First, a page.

RSA replaces SecurID tokens after hack
The theft of information pertaining to the security of RSA's SecurID two-factor authentication system has had greater consequences than the company initially wanted to admit. Nearly 3 months after the attack, RSA has begun replacing some of the 40 million hardware tokens, as announced by RSA chairman Arthur W. Coviello in an open letter. Customers who are worried about the security of the tokens will have to request replacement tokens.
Shortly after the attack, RSA warned that the break-ins could affect the system's security but could not be used for a direct attack. When contacted by The H's associates at heise Security, RSA did not wish to say exactly what data had been stolen. Coviello has now told ars technica that RSA did not wish to admit the full extent of the disaster at the time lest they reveal to the hackers what could be done with the stolen data.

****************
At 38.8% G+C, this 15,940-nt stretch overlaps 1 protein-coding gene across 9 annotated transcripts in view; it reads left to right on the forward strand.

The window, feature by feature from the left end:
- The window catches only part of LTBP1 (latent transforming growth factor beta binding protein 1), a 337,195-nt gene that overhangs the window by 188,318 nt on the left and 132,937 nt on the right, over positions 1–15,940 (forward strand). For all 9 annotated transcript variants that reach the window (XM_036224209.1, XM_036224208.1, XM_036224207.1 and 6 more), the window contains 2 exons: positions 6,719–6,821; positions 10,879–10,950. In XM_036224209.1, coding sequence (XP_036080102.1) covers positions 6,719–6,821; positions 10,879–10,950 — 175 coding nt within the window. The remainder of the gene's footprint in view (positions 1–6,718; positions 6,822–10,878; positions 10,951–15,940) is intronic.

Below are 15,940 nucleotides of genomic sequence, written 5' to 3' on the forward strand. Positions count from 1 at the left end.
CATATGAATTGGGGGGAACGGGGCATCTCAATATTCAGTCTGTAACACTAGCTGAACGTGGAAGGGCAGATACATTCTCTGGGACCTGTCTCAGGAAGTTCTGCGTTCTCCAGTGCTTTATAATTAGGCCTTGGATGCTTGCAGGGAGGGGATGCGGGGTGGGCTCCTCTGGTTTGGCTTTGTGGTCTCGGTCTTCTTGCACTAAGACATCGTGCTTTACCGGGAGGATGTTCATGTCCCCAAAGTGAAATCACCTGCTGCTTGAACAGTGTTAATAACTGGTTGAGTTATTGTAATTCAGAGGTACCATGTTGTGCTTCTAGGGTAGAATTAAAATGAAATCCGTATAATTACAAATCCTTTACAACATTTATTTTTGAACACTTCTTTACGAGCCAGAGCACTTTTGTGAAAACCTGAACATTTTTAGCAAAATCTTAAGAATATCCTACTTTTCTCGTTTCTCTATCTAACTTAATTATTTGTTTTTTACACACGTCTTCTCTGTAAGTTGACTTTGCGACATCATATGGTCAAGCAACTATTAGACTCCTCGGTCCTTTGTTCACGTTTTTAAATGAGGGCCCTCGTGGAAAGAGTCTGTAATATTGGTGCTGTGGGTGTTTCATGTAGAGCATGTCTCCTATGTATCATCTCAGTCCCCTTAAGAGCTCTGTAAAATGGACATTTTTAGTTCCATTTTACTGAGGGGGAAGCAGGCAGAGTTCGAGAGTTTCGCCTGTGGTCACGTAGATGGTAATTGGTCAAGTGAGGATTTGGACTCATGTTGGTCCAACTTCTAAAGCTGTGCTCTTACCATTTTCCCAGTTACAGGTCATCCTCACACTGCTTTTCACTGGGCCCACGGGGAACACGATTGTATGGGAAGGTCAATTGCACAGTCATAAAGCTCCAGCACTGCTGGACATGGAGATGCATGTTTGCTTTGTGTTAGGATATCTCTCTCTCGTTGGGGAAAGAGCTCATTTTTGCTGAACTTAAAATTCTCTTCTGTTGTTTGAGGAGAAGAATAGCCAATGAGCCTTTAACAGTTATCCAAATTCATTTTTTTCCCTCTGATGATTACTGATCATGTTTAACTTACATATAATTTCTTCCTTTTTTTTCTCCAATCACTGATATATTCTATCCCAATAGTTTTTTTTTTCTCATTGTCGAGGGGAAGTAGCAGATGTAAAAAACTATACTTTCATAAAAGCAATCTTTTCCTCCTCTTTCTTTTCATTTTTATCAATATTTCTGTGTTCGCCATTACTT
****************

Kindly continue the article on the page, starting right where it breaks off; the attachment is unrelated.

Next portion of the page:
The shipment of new tokens suggests that all of the seeds and algorithms needed to calculate one-time passwords (OTPs) were stolen in the attack. The new tokens most probably simply have seeds that the criminals don't have.
Coviello assumes that the criminals intended to steal SecurID data to get access to military secrets. RSA has therefore already replaced tokens used by governmental authorities and armament firms. He also confirmed that the information stolen was used in the attack on US defence technology manufacturer Lockheed Martin.